Vega Stealer Malware Harvesting Identifications from Web Browsers

May 16, 2018


A new variation of August Stealer – called Vega Stealer – is being dispersed in small phishing promotions targeting marketing, advertising, and public relations companies and the manufacturing and retail businesses. While the promotions are extremely targeted, the malware might possibly be utilized in much more extensive campaigns and become the main danger.

Vega Stealer doesn’t have the same range of skills as its predecessor, even though it does include many new characteristics that make it a substantial danger, as per safety scientists at Proofpoint.

The malware is being dispersed through a normal phishing promotion involving Word document attachments with hateful macros that work as downloaders for the Vega Stealer payload in a two-step procedure, first copying obscured JScript/PowerShell script which in turn copies Vega Stealer malware.

The electronic mails captured by Proofpoint had a document with the name ‘brief.doc’ with different subject lines utilized, including ‘Online Store Developer Needed.’

Some of the electronic mails were directed at particular people, others were sent to circulation lists generally used by companies such as info@. The electronic mails were sent in small volumes with the targets apparently cautiously chosen. Proofpoint notices that one more campaign was being carried out by the same threat actors utilizing the August Stealer payload, with many of the same companies targeted the previous day.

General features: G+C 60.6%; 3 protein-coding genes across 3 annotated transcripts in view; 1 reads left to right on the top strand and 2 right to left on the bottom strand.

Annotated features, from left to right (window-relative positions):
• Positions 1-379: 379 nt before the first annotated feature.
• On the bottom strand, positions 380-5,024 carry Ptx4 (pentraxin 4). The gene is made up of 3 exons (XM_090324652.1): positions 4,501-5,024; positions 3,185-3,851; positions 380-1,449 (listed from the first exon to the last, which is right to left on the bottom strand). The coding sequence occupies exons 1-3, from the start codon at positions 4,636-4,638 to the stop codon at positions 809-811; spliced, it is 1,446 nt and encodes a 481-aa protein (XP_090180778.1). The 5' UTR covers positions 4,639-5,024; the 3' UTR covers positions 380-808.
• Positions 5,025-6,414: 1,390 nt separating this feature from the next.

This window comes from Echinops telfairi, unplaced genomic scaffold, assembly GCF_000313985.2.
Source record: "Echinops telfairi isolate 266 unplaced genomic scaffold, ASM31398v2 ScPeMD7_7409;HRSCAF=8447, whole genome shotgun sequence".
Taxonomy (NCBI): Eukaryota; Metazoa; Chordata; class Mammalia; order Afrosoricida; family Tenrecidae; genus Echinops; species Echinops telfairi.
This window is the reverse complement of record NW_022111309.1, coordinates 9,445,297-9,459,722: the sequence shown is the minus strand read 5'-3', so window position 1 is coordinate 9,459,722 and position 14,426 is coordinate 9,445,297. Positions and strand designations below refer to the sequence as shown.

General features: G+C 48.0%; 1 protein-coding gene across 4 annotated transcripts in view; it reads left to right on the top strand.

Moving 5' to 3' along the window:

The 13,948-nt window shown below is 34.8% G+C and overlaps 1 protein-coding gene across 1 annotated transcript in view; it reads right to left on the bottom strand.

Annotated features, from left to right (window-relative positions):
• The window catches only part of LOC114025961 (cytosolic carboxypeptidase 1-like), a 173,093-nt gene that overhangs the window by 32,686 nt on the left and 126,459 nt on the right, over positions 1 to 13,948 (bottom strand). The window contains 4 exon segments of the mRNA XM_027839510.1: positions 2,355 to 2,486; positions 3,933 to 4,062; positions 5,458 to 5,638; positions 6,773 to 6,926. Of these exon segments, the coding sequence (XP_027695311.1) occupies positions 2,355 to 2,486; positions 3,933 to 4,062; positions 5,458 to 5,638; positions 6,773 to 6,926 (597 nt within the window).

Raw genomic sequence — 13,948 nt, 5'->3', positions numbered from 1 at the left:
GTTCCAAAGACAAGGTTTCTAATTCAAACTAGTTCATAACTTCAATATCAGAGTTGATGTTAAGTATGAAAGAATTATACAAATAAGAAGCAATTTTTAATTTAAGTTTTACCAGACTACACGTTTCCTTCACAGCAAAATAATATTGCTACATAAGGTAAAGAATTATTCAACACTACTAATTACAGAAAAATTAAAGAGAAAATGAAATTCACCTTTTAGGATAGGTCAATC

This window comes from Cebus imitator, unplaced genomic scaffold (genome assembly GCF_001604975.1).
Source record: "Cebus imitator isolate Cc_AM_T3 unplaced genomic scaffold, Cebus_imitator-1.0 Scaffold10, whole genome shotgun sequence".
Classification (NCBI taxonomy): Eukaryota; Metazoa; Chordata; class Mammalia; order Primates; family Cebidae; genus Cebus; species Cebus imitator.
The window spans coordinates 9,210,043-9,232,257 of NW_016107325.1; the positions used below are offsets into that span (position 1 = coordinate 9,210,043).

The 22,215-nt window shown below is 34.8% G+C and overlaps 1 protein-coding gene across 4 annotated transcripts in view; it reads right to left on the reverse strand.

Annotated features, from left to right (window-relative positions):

Vega Stealer is written in .NET and seems to be mainly focused on stealing saved identifications from Chrome and Firefox, and is able of exfiltrating outline information, cookies, as well as passwords. The malware also takes a screenshot of the infected machine and carries out a search for generally used file kinds such as .doc/docx, .xls/xlsx, .txt, .rtf, and PDF files and exfiltrates those files together with the collected identifications.

The scientists note the document macro utilized to copy the payload is presently utilized by many threat actors and is most likely for sale on darknet markets, even though URL designs from the macro indicate this campaign is being carried out by a threat actor known to disperse the Emotet banking Trojan and several other banking Trojans.